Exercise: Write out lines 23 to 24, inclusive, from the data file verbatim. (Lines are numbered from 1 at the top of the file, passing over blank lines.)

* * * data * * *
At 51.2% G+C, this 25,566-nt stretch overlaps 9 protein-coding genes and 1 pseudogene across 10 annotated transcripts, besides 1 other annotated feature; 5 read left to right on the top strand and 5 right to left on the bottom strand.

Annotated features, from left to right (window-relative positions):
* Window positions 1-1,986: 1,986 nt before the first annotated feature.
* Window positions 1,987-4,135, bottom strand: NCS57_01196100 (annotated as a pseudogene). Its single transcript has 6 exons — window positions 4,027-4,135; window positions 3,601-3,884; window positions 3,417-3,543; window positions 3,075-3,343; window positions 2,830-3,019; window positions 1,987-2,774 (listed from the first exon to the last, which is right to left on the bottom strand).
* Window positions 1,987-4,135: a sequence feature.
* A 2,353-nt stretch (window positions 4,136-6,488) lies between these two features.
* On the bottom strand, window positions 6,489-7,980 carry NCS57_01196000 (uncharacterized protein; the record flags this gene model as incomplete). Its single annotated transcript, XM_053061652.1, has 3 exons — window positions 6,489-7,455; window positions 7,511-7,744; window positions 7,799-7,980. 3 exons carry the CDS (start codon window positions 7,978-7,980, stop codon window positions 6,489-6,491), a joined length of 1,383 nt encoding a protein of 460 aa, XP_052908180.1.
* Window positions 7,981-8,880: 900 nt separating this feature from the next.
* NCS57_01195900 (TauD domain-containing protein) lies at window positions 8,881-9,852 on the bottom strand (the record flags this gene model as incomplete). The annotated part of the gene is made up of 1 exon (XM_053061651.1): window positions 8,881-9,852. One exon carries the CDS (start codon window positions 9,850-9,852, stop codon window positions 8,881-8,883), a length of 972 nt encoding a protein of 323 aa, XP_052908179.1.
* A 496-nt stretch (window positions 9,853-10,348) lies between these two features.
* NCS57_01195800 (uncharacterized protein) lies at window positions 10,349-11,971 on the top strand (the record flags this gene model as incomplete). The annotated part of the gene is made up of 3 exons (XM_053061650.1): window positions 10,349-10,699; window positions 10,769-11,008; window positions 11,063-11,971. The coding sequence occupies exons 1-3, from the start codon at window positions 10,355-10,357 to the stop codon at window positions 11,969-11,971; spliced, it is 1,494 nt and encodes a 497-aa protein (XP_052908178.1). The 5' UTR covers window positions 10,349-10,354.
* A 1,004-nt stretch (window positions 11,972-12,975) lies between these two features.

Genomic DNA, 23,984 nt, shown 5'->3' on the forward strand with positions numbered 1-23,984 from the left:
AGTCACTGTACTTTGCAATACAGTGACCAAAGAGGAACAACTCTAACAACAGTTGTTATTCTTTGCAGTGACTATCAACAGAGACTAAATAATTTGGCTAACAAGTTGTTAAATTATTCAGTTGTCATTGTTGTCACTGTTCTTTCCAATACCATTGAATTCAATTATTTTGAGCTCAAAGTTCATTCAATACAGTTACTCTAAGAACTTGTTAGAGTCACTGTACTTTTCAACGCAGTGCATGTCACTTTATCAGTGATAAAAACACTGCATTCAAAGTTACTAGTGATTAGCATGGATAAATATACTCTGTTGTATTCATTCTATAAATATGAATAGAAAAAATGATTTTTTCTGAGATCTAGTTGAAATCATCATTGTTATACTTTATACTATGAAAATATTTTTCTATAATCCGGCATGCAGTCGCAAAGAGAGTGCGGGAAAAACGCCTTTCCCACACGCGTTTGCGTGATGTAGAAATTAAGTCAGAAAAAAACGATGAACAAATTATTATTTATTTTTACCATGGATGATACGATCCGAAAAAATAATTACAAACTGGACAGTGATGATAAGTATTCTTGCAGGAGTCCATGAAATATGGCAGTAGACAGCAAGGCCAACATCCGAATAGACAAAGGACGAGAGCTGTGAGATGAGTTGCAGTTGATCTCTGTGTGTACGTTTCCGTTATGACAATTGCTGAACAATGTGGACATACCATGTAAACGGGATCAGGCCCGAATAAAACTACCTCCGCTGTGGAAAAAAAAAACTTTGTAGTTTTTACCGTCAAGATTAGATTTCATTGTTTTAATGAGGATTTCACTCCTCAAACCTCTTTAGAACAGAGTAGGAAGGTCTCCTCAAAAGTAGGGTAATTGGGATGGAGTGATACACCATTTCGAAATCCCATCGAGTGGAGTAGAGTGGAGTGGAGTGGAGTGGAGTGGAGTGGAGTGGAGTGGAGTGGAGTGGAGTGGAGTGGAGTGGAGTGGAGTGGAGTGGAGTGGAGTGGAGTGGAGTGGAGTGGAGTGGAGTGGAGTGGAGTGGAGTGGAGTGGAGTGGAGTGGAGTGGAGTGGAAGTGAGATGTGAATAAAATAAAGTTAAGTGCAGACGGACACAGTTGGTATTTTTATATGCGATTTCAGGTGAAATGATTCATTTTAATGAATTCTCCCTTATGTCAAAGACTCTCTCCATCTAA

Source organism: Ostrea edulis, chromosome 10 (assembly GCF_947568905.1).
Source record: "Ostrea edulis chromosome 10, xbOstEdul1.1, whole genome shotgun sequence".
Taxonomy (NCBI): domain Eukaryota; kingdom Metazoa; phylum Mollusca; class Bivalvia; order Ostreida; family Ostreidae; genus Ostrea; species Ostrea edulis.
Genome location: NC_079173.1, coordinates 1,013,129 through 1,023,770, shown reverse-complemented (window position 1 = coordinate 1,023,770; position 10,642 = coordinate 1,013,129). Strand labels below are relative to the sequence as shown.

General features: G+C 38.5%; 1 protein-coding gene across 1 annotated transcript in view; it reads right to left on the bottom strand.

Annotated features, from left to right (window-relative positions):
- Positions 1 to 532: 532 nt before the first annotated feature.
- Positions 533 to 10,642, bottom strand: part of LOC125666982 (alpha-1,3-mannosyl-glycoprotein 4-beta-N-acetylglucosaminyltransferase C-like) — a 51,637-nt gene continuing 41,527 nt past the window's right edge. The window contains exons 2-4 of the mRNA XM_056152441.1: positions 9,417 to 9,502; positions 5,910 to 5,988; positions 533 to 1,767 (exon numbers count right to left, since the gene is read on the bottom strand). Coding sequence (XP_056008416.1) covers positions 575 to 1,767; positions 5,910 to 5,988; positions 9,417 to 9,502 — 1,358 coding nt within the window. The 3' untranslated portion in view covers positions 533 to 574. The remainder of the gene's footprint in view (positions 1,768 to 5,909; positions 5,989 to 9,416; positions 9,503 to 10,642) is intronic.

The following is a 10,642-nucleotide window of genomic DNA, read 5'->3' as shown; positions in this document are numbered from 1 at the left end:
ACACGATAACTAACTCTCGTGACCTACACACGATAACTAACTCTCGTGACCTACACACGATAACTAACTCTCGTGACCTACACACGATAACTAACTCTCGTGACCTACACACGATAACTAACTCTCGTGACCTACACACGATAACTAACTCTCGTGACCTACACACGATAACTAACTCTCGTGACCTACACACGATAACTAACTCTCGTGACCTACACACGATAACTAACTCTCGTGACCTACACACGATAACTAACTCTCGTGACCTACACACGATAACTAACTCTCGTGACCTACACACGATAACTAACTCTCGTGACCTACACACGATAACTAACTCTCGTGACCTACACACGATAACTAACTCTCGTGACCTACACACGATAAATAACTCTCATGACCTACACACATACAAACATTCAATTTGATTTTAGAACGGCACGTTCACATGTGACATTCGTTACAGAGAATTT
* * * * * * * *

The following is a 10,642-nucleotide window of genomic DNA, read 5'->3' as shown; positions in this document are numbered from 1 at the left end:
ACACGATAACTAACTCTCGTGACCTACACACGATAACTAACTCTCGTGACCTACACACGATAACTAACTCTCGTGACCTACACACGATAACTAACTCTCGTGACCTACACACGATAACTAACTCTCGTGACCTACACACGATAACTAACTCTCGTGACCTACACACGATAACTAACTCTCGTGACCTACACACGATAACTAACTCTCGTGACCTACACACGATAACTAACTCTCGTGACCTACACACGATAACTAACTCTCGTGACCTACACACGATAACTAACTCTCGTGACCTACACACGATAACTAACTCTCGTGACCTACACACGATAACTAACTCTCGTGACCTACACACGATAACTAACTCTCGTGACCTACACACGATAAATAACTCTCATGACCTACACACATACAAACATTCAATTTGATTTTAGAACGGCACGTTCACATGTGACATTCGTTACAGAGAATTT